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How one US metro is deploying a very old fashioned solution to a classic problem.

Posted by Emily O'Dowd on Oct 20, 2016

“This train_delays.jpegis an issue that comes up over and over again, and we don’t seem to know how to address it,” said board member Kathryn Porter, who represents Maryland. “We can’t just say, ‘Oops — somebody self- evacuated,’ when a whole train of people is sitting there for almost 20 minutes without being given sufficient information.”

For all metro riders, unfortunately it is no surprise to experience red signal delays. Every commuter can name a recent delay they have endured and even if it ranges from one minute to ten minutes, it is a minute too long. However, passengers on board the MBTA Red Line train were stuck in a tunnel for 45 minutes last month with no announcements to explain the hold up. The incident caused two angered passengers to self-evacuate from the train.

The solution? Carriage bullhorns. Yes, really. Read on for more...

The Metro General Manager Paul J. Wiedefeld, believes that using bullhorns will be an effective way to improve communication when systems are down to prevent lengthy delays for metro riders. Time and time again, the Red Line service is impacted by the lack of communication between the dispatcher and the operator. “We put people in a situation where they feel they have no other options,” said Jack Evans, the Metro board’s chairman reported in the Washington Post.

Wiedefeld explains that his plan to install these bullhorns will mean that train operators can walk through crowded carriages to make a passenger announcement if other methods of contact are not working. Furthermore, he proposes that more checks need to be made to confirm if the operator’s radio is working before its journey.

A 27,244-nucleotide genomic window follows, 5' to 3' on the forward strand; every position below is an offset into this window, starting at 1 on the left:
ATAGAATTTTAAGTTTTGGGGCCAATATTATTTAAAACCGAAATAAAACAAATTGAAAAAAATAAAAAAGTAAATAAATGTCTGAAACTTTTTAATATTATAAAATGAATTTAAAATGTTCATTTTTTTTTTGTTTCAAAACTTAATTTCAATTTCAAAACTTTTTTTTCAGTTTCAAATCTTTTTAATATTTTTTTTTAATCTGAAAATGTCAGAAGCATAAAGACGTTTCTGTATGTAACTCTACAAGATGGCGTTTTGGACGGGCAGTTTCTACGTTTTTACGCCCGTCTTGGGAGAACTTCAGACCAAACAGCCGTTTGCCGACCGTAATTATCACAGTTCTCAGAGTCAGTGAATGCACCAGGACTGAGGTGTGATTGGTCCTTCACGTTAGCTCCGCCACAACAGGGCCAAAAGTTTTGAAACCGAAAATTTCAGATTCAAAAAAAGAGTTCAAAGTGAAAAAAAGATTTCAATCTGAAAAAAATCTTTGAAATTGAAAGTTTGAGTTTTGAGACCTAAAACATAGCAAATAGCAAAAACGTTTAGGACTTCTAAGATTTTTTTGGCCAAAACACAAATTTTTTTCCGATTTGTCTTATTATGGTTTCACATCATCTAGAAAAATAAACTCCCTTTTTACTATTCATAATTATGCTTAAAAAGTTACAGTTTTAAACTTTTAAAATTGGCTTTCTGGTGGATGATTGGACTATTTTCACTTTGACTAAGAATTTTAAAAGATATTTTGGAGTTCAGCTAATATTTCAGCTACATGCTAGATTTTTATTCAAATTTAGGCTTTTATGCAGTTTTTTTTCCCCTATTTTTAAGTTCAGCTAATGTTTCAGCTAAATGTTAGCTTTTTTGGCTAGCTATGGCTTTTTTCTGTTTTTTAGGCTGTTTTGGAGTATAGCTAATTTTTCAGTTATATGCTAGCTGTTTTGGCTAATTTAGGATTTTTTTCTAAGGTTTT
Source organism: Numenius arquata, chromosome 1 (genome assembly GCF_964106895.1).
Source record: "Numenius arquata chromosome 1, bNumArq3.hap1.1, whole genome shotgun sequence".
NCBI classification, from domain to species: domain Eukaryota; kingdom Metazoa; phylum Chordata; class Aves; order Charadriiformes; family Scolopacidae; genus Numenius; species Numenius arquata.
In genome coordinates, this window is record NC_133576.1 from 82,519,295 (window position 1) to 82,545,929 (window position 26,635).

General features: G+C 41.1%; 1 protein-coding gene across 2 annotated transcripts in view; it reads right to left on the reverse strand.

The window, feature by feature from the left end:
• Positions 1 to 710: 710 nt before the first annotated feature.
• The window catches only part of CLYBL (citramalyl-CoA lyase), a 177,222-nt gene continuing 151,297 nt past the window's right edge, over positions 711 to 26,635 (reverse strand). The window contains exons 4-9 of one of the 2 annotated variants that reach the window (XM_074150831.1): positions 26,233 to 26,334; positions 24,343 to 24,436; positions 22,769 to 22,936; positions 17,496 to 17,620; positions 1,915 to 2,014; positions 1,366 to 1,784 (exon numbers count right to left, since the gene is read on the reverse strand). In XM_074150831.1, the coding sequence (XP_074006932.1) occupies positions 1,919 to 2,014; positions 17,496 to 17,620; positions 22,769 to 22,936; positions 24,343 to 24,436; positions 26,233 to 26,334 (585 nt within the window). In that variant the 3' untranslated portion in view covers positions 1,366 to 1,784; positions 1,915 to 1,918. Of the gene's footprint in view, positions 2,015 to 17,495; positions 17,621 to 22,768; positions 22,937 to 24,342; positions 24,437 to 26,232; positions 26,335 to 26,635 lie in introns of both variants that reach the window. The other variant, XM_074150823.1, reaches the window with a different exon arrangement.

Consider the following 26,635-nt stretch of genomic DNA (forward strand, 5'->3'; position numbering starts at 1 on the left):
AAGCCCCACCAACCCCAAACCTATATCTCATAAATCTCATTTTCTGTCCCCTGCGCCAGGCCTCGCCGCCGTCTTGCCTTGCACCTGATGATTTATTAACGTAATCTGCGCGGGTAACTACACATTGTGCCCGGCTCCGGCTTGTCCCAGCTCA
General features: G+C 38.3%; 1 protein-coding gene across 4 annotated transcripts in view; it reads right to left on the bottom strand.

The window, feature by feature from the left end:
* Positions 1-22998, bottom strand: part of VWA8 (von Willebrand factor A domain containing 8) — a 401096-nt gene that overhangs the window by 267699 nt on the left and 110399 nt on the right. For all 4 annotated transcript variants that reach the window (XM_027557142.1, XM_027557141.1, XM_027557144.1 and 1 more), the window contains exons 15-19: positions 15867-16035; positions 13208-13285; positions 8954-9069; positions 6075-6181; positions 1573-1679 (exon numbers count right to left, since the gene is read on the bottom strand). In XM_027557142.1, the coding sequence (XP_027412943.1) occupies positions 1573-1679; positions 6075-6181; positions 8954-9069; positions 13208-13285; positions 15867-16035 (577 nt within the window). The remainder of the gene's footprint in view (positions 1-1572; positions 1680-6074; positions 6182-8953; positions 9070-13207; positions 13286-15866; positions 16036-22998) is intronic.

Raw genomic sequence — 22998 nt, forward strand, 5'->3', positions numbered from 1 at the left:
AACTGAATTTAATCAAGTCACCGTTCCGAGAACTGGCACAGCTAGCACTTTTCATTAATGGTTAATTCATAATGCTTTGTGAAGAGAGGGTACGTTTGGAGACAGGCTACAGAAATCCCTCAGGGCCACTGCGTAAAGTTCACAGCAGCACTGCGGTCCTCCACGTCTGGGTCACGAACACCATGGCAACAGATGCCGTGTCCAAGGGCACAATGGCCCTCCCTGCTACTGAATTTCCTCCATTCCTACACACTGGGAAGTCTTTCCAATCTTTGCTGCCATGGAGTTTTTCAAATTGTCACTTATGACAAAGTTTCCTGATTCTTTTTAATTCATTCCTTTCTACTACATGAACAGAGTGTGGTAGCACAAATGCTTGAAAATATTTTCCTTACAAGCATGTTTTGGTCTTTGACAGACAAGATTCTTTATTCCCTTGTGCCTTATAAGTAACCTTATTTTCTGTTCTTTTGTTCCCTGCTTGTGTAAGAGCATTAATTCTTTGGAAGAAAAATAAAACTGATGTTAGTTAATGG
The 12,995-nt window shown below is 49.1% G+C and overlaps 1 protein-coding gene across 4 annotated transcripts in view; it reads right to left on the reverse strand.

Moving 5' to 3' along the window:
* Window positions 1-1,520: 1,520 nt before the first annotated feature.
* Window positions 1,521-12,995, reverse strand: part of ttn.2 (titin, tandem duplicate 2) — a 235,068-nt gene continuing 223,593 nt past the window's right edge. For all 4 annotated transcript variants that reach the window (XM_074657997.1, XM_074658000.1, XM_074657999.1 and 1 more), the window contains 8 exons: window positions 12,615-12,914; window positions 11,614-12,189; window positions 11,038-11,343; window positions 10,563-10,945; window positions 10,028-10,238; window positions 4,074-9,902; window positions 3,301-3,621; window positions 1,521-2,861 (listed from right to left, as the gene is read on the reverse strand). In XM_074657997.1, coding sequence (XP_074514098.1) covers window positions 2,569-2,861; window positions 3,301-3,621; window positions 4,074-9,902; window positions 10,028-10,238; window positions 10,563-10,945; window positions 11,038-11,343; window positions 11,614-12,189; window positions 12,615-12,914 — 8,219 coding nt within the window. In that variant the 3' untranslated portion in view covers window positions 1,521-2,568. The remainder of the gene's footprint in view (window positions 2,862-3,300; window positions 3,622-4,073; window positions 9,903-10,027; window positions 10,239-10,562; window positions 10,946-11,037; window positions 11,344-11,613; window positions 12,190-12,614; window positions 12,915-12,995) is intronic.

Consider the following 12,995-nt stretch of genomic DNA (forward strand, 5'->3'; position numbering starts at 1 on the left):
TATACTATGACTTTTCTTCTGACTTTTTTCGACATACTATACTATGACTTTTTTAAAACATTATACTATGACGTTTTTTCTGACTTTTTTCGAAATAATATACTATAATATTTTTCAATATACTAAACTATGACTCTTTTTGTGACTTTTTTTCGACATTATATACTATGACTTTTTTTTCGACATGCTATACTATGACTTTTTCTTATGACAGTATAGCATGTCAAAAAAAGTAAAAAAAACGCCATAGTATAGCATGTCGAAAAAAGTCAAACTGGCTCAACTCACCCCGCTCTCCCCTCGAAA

Last month’s incident was caused by a switch's blown fuse which meant that the signal remained red for longer than necessary. On top of this it became apparent that the Metro Control Centre tried to redirect the train but could not get in touch with the operator. This severe delay has spurred an investigation into the improvements of the network’s continuous signal failures. Industry experts will then be able to identify these zones and install additional antennas. Wiedefeld is also keen to encourage new innovation for overhead speakers in the future.

What is more, passengers were not notified about the cause of the 45 minute delay until reading it in the newspaper two days later. Carol Carmody, head of the board’s safety committee said that she and other members urged Metro officials to consider similar incidents as more than just an expected nuisance for passengers but as an issue that can jeopardise passenger safety. 

Read the Rail and Metro Innovation Guide 2017

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Topics: quirky

Emily O'Dowd

Written by Emily O'Dowd

On graduating with a degree in English Literature at Royal Holloway University of London, Emily joined the editorial team. When she isn't writing articles for the website or interviewing experts in the industry she enjoys reading, running and sailing.

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